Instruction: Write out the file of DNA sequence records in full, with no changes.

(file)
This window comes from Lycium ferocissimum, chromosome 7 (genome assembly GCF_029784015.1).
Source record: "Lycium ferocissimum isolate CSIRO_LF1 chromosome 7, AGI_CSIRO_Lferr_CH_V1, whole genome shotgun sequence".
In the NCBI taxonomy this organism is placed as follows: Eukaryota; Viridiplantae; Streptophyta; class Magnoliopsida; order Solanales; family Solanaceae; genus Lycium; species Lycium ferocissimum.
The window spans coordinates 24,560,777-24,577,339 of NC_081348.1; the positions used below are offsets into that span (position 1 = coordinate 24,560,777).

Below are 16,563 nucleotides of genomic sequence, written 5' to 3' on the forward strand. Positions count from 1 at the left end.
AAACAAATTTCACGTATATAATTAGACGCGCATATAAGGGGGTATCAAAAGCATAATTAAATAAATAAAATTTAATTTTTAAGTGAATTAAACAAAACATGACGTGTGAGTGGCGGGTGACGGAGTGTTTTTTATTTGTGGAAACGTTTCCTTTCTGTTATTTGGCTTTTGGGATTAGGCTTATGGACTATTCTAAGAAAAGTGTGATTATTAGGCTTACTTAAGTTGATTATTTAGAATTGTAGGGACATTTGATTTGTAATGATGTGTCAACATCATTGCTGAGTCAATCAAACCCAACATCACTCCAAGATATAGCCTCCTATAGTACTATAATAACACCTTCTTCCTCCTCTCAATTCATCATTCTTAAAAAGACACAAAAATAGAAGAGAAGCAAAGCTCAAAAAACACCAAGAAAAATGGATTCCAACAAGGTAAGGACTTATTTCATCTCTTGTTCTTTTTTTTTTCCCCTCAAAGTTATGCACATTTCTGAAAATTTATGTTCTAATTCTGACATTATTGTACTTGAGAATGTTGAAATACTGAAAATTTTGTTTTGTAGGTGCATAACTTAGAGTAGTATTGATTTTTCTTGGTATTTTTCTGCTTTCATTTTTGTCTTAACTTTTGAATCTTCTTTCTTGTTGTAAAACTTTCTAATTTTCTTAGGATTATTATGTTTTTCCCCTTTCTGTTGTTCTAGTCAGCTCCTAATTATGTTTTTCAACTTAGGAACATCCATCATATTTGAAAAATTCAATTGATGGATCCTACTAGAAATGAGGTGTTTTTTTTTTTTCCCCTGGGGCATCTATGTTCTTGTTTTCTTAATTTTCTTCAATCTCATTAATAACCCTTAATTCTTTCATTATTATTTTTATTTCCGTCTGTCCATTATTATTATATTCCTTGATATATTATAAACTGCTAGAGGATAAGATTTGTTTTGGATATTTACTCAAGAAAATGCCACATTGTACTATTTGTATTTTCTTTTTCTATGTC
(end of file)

This window comes from Lycium ferocissimum, chromosome 7 (genome assembly GCF_029784015.1).
Source record: "Lycium ferocissimum isolate CSIRO_LF1 chromosome 7, AGI_CSIRO_Lferr_CH_V1, whole genome shotgun sequence".
In the NCBI taxonomy this organism is placed as follows: Eukaryota; Viridiplantae; Streptophyta; class Magnoliopsida; order Solanales; family Solanaceae; genus Lycium; species Lycium ferocissimum.
The window spans coordinates 24,560,777-24,577,339 of NC_081348.1; the positions used below are offsets into that span (position 1 = coordinate 24,560,777).

Below are 16,563 nucleotides of genomic sequence, written 5' to 3' on the forward strand. Positions count from 1 at the left end.
AAACAAATTTCACGTATATAATTAGACGCGCATATAAGGGGGTATCAAAAGCATAATTAAATAAATAAAATTTAATTTTTAAGTGAATTAAACAAAACATGACGTGTGAGTGGCGGGTGACGGAGTGTTTTTTATTTGTGGAAACGTTTCCTTTCTGTTATTTGGCTTTTGGGATTAGGCTTATGGACTATTCTAAGAAAAGTGTGATTATTAGGCTTACTTAAGTTGATTATTTAGAATTGTAGGGACATTTGATTTGTAATGATGTGTCAACATCATTGCTGAGTCAATCAAACCCAACATCACTCCAAGATATAGCCTCCTATAGTACTATAATAACACCTTCTTCCTCCTCTCAATTCATCATTCTTAAAAAGACACAAAAATAGAAGAGAAGCAAAGCTCAAAAAACACCAAGAAAAATGGATTCCAACAAGGTAAGGACTTATTTCATCTCTTGTTCTTTTTTTTTTCCCCTCAAAGTTATGCACATTTCTGAAAATTTATGTTCTAATTCTGACATTATTGTACTTGAGAATGTTGAAATACTGAAAATTTTGTTTTGTAGGTGCATAACTTAGAGTAGTATTGATTTTTCTTGGTATTTTTCTGCTTTCATTTTTGTCTTAACTTTTGAATCTTCTTTCTTGTTGTAAAACTTTCTAATTTTCTTAGGATTATTATGTTTTTCCCCTTTCTGTTGTTCTAGTCAGCTCCTAATTATGTTTTTCAACTTAGGAACATCCATCATATTTGAAAAATTCAATTGATGGATCCTACTAGAAATGAGGTGTTTTTTTTTTTTCCCCTGGGGCATCTATGTTCTTGTTTTCTTAATTTTCTTCAATCTCATTAATAACCCTTAATTCTTTCATTATTATTTTTATTTCCGTCTGTCCATTATTATTATATTCCTTGATATATTATAAACTGCTAGAGGATAAGATTTGTTTTGGATATTTACTCAAGAAAATGCCACATTGTACTATTTGTATTTTCTTTTTCTATGTC